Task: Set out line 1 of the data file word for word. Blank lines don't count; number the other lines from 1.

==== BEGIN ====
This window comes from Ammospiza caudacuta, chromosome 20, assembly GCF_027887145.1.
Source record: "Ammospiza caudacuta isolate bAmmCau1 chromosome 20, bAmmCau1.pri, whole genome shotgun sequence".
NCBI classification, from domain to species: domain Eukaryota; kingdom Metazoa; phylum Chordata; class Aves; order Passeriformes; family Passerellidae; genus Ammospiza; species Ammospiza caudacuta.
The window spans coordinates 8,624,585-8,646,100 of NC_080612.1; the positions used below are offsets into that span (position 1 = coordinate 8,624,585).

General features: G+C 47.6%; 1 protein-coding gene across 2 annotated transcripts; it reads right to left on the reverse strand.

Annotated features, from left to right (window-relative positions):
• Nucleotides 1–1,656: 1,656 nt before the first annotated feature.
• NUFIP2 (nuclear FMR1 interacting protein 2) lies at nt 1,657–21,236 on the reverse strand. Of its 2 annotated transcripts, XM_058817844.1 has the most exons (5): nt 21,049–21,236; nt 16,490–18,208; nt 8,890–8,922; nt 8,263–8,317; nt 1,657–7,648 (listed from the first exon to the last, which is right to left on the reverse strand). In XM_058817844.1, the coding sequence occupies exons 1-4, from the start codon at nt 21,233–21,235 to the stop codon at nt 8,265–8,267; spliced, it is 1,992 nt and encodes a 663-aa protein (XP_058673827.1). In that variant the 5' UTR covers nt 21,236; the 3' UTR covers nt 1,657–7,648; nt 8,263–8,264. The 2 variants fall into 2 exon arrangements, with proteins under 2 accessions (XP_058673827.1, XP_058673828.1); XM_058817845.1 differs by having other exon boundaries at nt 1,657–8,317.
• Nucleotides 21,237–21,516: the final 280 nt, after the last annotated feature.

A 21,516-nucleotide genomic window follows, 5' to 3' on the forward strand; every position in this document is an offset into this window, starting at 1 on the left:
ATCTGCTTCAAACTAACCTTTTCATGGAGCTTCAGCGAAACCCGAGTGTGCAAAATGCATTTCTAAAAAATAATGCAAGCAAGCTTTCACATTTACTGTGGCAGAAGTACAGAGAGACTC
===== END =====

This window comes from Ammospiza caudacuta, chromosome 20, assembly GCF_027887145.1.